Wednesday, December 24, 2008

Making Google's 'Note in Reader' work with Firefox's 'NoScript'

Update Jan 31, 2009: As of NoScript this is fixed. Per Giorgio's comment looks like it was fixed back in 1.8.8. Thanks Giorgio!

This is a specific post for FireFox NoScript users.

I use the FireFox Noscript extension for extra security. I also like to use Google's Note in Reader. The problem is that the cross-site scripting (XSS) protection of the former blocks the latter.

But I found that I could configure an exception to NoScript for 'Note in Reader'.
  1. First, bring up the NoScript preferences (in FireFox, under Tools select Add-ons, then find NoScript and select its Preferences).
  2. Then, in NoScripts preferences, select the Advanced tab, and then the XSS tab.
  3. Add the following to Anti-XSS Protection Exceptions and click 'OK'
That should do it. Not even a restart required.

Update Jan 31, 2009: Fixed broken link to Note in Reader.

Wednesday, December 17, 2008

How to really make something secure...

This is a little off my normal post of a simple how-to for this blog, but I saw this nice description of the real issues for making something secure from Perry Metzger and thought it was worth calling out.

This paragraph captures the gist:
The biggest problem in security systems isn't whether you're using 128 bit or 256 bit AES keys or similar trivia. The biggest problem is the limited ability of the human mind to understand a design. This leads to design bugs and implementation bugs. Design and implementation flaws are the biggest failure mode for security systems, not whether it will take all the energy in our galaxy vs. the entire visible universe to brute force a key.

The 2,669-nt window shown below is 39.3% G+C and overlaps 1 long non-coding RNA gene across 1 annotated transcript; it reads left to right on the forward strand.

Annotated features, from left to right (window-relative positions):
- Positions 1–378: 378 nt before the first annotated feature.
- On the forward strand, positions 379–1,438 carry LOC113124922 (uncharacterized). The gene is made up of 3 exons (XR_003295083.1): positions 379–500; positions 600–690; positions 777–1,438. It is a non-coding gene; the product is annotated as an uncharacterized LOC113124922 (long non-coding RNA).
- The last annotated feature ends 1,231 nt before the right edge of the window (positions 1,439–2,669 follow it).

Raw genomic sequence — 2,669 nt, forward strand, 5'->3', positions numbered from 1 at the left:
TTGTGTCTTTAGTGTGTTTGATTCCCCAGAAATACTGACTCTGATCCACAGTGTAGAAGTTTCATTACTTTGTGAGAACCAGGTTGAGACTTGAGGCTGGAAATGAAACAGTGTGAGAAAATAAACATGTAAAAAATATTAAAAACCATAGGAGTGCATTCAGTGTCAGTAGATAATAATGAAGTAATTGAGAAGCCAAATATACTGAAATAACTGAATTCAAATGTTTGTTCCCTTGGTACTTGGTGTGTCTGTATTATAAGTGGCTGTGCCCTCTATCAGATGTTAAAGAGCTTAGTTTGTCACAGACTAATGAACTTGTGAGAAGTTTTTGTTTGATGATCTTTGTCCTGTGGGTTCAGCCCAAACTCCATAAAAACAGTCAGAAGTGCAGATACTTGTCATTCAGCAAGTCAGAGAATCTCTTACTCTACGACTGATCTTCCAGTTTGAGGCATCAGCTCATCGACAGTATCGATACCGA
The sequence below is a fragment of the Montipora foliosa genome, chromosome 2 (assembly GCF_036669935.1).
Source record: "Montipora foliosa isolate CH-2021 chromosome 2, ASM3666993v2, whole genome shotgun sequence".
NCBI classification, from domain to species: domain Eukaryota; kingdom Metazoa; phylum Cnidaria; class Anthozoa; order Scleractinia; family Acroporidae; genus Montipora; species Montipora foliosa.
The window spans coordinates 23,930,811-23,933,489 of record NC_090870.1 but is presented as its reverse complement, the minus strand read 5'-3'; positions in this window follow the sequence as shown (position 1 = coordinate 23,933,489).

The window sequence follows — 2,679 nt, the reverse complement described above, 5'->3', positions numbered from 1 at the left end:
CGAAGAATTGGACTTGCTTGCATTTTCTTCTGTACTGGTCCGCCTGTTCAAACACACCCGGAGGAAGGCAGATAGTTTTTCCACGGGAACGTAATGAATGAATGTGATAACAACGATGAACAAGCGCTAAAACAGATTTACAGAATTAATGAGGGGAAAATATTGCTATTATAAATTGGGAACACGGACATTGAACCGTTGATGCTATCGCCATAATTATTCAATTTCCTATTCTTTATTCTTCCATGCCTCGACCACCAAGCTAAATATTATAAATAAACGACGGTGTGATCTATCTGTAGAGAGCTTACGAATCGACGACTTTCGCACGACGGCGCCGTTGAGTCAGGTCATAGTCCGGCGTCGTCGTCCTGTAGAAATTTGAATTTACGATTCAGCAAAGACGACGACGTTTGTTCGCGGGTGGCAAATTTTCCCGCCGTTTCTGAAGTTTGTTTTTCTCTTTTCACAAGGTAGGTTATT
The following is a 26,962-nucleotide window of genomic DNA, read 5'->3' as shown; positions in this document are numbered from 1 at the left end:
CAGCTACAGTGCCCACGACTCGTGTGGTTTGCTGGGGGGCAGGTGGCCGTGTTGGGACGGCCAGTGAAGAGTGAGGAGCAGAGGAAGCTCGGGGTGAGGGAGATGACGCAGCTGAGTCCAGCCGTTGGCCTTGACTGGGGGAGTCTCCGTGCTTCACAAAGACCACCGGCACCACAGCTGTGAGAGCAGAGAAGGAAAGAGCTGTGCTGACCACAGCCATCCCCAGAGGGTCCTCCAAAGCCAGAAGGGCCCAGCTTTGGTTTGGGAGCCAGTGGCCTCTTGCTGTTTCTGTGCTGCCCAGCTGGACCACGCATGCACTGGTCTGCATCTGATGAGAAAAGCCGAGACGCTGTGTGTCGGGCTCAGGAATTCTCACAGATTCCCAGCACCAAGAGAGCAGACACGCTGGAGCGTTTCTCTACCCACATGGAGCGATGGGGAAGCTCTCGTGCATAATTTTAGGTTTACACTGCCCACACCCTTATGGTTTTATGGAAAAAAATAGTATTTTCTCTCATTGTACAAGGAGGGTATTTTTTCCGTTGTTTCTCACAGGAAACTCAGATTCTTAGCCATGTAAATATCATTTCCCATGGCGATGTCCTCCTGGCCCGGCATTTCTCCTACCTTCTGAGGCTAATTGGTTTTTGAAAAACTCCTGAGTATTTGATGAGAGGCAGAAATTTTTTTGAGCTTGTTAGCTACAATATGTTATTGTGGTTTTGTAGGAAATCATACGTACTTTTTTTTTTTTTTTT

I could not have put it better myself.

Tuesday, December 16, 2008

lifehacker post: Lessons Learned from a Hacked Gmail Account

A nice post on life hacker about what to do if your GMail account gets compromised:

As far as I can tell, it would apply to any other web email account.

Monday, August 4, 2008

Web Surfing and Security

So you sit down at your web browser and and head to some site on the web, and instead of getting the web site you get this warning from your browser:

What should you do? Well, that depends. The absolutely safe answer is to close the website and go on to something else.

But the goal of this post is to try and educate you so you can make an informed decision. That is decide what your risk is and make an informed decision.

First, what is this certificate thing? What does this error even mean? To answer that I have to explain a little bit about what a secure web site is. A secure web site is one that uses encryption between your web browser and the web site. You can tell a web site by the fact the URL starts with "https" instead of "http".